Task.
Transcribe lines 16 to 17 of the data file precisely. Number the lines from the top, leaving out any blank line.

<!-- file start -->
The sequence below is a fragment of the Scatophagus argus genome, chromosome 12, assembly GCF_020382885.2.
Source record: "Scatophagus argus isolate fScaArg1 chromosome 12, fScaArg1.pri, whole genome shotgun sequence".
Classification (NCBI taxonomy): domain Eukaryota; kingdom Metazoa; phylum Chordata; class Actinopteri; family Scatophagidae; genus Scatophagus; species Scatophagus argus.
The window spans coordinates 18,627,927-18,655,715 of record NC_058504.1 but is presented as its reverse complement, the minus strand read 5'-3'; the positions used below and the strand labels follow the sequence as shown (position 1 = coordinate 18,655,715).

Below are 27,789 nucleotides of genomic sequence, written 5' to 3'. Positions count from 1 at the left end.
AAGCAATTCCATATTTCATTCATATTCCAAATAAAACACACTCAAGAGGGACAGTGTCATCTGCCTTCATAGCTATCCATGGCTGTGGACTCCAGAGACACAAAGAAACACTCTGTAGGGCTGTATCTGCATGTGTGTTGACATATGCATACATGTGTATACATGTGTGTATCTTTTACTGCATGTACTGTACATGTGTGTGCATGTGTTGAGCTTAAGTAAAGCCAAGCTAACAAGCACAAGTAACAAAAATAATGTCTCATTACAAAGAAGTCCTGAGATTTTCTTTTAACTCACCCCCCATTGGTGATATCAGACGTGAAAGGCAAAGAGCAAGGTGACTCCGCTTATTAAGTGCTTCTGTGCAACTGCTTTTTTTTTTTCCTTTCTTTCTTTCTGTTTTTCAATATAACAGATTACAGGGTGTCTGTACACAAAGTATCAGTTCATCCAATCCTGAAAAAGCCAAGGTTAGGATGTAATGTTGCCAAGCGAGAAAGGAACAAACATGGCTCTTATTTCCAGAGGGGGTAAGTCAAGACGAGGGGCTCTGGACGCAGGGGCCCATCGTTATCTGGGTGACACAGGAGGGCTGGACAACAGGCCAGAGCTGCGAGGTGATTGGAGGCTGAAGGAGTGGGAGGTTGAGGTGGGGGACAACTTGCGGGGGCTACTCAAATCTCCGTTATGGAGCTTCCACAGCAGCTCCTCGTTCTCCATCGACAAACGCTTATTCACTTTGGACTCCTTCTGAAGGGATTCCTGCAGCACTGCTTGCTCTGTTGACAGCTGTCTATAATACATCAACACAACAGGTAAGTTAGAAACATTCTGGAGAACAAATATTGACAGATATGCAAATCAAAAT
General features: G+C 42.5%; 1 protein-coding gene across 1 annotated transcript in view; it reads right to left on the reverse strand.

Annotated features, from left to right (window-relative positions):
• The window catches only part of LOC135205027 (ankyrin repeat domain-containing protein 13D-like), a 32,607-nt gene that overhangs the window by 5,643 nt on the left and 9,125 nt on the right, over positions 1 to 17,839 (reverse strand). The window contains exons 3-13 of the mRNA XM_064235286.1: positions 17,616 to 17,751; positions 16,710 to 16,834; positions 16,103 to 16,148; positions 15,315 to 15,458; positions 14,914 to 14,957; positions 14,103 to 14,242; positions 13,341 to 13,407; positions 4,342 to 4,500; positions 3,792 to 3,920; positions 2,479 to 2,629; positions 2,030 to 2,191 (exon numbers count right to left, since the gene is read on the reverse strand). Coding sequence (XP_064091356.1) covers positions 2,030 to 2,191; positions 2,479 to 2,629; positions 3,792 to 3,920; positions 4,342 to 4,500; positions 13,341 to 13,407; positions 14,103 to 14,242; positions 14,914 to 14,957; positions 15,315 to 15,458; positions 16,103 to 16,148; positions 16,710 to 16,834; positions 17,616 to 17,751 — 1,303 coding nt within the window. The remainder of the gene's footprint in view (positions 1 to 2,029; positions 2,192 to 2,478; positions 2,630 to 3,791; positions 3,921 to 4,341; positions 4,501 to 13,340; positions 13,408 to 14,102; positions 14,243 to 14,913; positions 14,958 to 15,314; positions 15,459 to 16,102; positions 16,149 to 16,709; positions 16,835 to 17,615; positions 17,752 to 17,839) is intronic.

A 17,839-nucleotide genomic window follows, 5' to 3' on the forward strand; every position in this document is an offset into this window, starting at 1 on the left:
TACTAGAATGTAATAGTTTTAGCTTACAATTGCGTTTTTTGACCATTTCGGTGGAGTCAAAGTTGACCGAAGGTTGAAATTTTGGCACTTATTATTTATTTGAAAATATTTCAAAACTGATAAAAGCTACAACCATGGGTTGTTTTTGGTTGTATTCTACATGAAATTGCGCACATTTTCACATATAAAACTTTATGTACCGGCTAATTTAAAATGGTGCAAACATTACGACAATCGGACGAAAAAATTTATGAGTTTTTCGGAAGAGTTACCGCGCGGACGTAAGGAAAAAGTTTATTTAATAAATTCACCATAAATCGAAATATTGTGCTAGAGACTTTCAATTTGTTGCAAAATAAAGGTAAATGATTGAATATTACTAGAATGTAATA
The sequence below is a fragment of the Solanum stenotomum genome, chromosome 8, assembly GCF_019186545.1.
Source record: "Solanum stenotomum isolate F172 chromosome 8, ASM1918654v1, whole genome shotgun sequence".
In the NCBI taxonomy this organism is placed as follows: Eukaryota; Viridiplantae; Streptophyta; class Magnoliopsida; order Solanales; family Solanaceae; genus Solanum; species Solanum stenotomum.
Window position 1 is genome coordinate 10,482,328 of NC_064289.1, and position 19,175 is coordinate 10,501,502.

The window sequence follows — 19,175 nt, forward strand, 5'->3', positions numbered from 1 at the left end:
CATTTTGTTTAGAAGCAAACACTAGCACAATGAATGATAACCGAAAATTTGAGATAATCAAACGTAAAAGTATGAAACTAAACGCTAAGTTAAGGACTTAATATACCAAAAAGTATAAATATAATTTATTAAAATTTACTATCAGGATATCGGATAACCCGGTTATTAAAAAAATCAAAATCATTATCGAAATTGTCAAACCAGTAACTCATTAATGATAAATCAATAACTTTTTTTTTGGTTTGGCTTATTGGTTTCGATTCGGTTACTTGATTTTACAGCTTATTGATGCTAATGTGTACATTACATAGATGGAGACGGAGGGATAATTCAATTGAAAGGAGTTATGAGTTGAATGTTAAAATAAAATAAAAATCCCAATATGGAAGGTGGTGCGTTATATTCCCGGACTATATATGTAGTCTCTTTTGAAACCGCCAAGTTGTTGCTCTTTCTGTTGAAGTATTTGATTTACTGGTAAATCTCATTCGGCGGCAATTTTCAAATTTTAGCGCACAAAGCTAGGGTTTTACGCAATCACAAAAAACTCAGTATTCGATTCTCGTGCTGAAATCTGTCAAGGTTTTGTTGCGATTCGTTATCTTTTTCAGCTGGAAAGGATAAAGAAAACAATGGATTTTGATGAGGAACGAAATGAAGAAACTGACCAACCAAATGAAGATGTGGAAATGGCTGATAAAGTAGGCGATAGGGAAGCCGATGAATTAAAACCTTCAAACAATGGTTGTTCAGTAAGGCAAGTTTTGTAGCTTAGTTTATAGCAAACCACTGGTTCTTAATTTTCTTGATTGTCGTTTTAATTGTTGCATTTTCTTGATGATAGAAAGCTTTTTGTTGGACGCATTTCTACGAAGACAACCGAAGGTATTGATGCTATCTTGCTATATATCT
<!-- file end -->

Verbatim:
The window sequence follows — 19,175 nt, forward strand, 5'->3', positions numbered from 1 at the left end:
CATTTTGTTTAGAAGCAAACACTAGCACAATGAATGATAACCGAAAATTTGAGATAATCAAACGTAAAAGTATGAAACTAAACGCTAAGTTAAGGACTTAATATACCAAAAAGTATAAATATAATTTATTAAAATTTACTATCAGGATATCGGATAACCCGGTTATTAAAAAAATCAAAATCATTATCGAAATTGTCAAACCAGTAACTCATTAATGATAAATCAATAACTTTTTTTTTGGTTTGGCTTATTGGTTTCGATTCGGTTACTTGATTTTACAGCTTATTGATGCTAATGTGTACATTACATAGATGGAGACGGAGGGATAATTCAATTGAAAGGAGTTATGAGTTGAATGTTAAAATAAAATAAAAATCCCAATATGGAAGGTGGTGCGTTATATTCCCGGACTATATATGTAGTCTCTTTTGAAACCGCCAAGTTGTTGCTCTTTCTGTTGAAGTATTTGATTTACTGGTAAATCTCATTCGGCGGCAATTTTCAAATTTTAGCGCACAAAGCTAGGGTTTTACGCAATCACAAAAAACTCAGTATTCGATTCTCGTGCTGAAATCTGTCAAGGTTTTGTTGCGATTCGTTATCTTTTTCAGCTGGAAAGGATAAAGAAAACAATGGATTTTGATGAGGAACGAAATGAAGAAACTGACCAACCAAATGAAGATGTGGAAATGGCTGATAAAGTAGGCGATAGGGAAGCCGATGAATTAAAACCTTCAAACAATGGTTGTTCAGTAAGGCAAGTTTTGTAGCTTAGTTTATAGCAAACCACTGGTTCTTAATTTTCTTGATTGTCGTTTTAATTGTTGCATTTTCTTGATGATAGAAAGCTTTTTGTTGGACGCATTTCTACGAAGACAACCGAAGGTATTGATGCTATCTTGCTATATATCT